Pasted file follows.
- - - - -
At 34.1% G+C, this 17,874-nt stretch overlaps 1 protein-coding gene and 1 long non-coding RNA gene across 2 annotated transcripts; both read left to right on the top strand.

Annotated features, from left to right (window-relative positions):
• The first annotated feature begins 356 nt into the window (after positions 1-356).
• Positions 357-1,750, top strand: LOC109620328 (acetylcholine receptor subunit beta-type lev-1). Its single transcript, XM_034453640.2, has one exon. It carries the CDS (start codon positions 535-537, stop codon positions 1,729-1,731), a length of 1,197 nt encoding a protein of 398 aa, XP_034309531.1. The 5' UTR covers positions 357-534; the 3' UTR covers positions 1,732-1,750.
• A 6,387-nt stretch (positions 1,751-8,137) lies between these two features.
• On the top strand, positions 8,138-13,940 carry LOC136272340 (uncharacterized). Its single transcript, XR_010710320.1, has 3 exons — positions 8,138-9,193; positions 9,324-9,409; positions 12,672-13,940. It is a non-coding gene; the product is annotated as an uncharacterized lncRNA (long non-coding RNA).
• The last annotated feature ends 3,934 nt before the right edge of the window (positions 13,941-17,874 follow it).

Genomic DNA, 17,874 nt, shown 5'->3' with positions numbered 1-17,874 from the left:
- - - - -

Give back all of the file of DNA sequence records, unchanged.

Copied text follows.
At 34.1% G+C, this 17,874-nt stretch overlaps 1 protein-coding gene and 1 long non-coding RNA gene across 2 annotated transcripts; both read left to right on the top strand.

Annotated features, from left to right (window-relative positions):
• The first annotated feature begins 356 nt into the window (after positions 1-356).
• Positions 357-1,750, top strand: LOC109620328 (acetylcholine receptor subunit beta-type lev-1). Its single transcript, XM_034453640.2, has one exon. It carries the CDS (start codon positions 535-537, stop codon positions 1,729-1,731), a length of 1,197 nt encoding a protein of 398 aa, XP_034309531.1. The 5' UTR covers positions 357-534; the 3' UTR covers positions 1,732-1,750.
• A 6,387-nt stretch (positions 1,751-8,137) lies between these two features.
• On the top strand, positions 8,138-13,940 carry LOC136272340 (uncharacterized). Its single transcript, XR_010710320.1, has 3 exons — positions 8,138-9,193; positions 9,324-9,409; positions 12,672-13,940. It is a non-coding gene; the product is annotated as an uncharacterized lncRNA (long non-coding RNA).
• The last annotated feature ends 3,934 nt before the right edge of the window (positions 13,941-17,874 follow it).

Genomic DNA, 17,874 nt, shown 5'->3' with positions numbered 1-17,874 from the left: